The English Standard Version
My aim tonight is to help you be persuaded that exposing millions of people (pastors, teachers, students, laypeople) to the ESV would undo the dominance of the NIV and put in its place a more literal, and yet a beautifully readable, memorizable Bible—the English Standard Version. And this would be a good thing.
In the following examples of NIV paraphrasing compared to the more literal ESV there are four convictions at stake.
1. A more literal translation respects the original author's way of writing. It is a way of honoring the inspired writers.
2. Translators are fallible and they may mislead the English reader if they use unnecessary paraphrases to bring out one possible meaning and conceal others.
3. A more literal translation gives preachers more confidence that they can preach what the English text says with authority that it reflects what the original Greek or Hebrew text says.
4. A more literal translation which preserves ambiguities that are really there in the original keeps open the possibility of new insight by future Bible readers.
I do not claim that the ESV is without its own level of "paraphrasing." Some will always be necessary. And there will always be disagreements about how much is necessary. I am simply arguing that the ESV is the best balance available of readability and literalness. I hope that it becomes the standard for the church.
Appendix 1: Examples of NIV Paraphrasing Compared to the More Literal ESV (Compiled April 11, 2003)
ESV Through [Christ] we have received grace and apostleship to bring about the obedience of faith (hupakoen pisteos) for the sake of his name among all the nations.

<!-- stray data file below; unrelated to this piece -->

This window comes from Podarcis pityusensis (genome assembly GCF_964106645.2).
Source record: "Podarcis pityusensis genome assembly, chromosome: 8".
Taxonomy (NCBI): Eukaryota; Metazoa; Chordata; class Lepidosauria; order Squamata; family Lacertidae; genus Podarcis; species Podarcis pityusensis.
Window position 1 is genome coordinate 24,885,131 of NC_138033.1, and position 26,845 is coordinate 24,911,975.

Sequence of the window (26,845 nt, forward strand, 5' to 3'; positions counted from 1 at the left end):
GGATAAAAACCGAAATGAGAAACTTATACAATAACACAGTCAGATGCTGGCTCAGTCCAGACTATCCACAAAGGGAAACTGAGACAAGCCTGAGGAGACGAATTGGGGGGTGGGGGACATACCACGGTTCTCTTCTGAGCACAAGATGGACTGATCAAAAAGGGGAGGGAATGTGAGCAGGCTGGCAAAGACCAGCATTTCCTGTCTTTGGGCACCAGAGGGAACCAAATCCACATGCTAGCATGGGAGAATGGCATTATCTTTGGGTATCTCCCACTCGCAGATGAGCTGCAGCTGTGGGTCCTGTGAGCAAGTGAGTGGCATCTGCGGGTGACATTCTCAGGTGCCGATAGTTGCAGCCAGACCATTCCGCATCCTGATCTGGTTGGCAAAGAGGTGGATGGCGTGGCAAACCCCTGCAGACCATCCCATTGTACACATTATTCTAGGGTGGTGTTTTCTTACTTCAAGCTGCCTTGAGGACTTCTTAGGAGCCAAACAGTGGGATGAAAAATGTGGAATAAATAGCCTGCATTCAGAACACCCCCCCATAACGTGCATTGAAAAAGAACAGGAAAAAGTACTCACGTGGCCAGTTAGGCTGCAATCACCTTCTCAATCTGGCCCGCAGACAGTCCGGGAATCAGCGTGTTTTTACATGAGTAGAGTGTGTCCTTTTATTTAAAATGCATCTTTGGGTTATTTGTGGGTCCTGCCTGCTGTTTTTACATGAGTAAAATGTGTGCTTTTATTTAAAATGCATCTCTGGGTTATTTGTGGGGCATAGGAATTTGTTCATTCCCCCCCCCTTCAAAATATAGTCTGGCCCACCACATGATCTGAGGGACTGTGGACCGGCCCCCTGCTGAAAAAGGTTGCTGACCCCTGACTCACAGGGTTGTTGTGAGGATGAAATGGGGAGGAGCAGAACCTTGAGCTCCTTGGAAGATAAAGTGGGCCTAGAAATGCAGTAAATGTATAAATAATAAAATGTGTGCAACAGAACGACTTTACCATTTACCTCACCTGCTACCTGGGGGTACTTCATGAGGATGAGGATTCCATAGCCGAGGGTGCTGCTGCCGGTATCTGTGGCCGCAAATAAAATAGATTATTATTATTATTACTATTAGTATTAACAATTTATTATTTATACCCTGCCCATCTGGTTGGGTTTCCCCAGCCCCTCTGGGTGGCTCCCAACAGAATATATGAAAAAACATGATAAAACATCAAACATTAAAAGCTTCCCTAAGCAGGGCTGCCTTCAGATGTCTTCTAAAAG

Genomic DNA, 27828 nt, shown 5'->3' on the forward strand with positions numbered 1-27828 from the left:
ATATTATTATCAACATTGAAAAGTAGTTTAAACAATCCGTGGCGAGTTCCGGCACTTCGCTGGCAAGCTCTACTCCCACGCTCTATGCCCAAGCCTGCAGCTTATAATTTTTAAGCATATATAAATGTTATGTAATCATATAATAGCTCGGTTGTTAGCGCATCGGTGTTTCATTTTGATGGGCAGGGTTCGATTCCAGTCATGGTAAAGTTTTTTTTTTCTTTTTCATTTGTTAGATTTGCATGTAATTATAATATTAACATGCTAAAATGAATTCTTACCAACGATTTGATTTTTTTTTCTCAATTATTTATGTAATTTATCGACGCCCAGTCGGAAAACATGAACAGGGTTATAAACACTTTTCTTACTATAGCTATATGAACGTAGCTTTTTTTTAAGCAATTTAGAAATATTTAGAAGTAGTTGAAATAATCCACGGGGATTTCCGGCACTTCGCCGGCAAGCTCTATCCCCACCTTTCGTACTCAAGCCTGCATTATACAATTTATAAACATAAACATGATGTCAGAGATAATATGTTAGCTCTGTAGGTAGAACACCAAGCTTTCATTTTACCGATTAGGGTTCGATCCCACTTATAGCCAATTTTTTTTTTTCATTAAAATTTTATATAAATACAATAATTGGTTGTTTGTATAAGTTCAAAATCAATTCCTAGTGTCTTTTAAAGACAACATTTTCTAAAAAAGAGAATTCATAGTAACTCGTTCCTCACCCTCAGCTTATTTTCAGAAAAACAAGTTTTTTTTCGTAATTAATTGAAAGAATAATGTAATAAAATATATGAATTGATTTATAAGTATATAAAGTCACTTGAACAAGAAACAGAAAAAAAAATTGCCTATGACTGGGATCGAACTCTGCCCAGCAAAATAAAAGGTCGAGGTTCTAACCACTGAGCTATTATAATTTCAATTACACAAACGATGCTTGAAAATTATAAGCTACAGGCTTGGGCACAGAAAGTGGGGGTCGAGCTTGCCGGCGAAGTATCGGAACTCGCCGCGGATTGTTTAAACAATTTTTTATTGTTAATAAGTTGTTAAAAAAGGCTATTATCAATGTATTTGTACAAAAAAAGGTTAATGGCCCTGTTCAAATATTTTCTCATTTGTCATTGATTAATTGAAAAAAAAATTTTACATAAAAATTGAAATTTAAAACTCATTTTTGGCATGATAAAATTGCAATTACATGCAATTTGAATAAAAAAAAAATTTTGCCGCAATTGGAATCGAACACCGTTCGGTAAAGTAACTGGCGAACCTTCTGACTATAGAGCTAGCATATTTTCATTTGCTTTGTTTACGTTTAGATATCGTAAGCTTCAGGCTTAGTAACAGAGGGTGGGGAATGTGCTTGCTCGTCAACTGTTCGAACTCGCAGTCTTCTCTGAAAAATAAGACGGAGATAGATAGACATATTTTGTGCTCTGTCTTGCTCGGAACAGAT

NIV Through him and for his name's sake, we received grace and apostleship to call people from among all the Gentiles to the obedience that comes from faith.
ESV By works of the law (ex ergon nomou) no human being will be justified in his sight.
NIV No one will be declared righteous in his sight by observing the law.
ESV Did they stumble in order that they might fall (hina pesosin)? By no means!
NIV Did they stumble so as to fall beyond recovery? Not at all!
ESV Owe no one anything (Medeni meden opheilete), except to love each other.
NIV Let no debt remain outstanding, except the continuing debt to love one another.
ESV . . . not laying again a foundation of repentance from dead works (nekron ergon)
NIV . . . not laying again the foundation of repentance from acts that lead to death.
ESVSo speak and so act as those who are to be judged under the law of liberty (nomou eleutherias).
NIVSpeak and act as those who are going to be judged by the law that gives freedom.
ESV He was foreknown (proegnosmenou) before the foundation of the world.
NIV He was chosen before the creation of the world.
Appendix 2: Two Examples of the Effect on Preaching
ESV Now a certain man was ill, Lazarus of Bethany, the village of Mary and her sister Martha. 2 It was Mary who anointed the Lord with ointment and wiped his feet with her hair, whose brother Lazarus was ill. 3 So the sisters sent to him, saying, "Lord, he whom you love is ill." 4 But when Jesus heard it he said, "This illness does not lead to death. It is for the glory of God, so that the Son of God may be glorified through it." 5 Now Jesus loved Martha and her sister and Lazarus. 6 So, (oun) when he heard that Lazarus was ill, he stayed two days longer in the place where he was.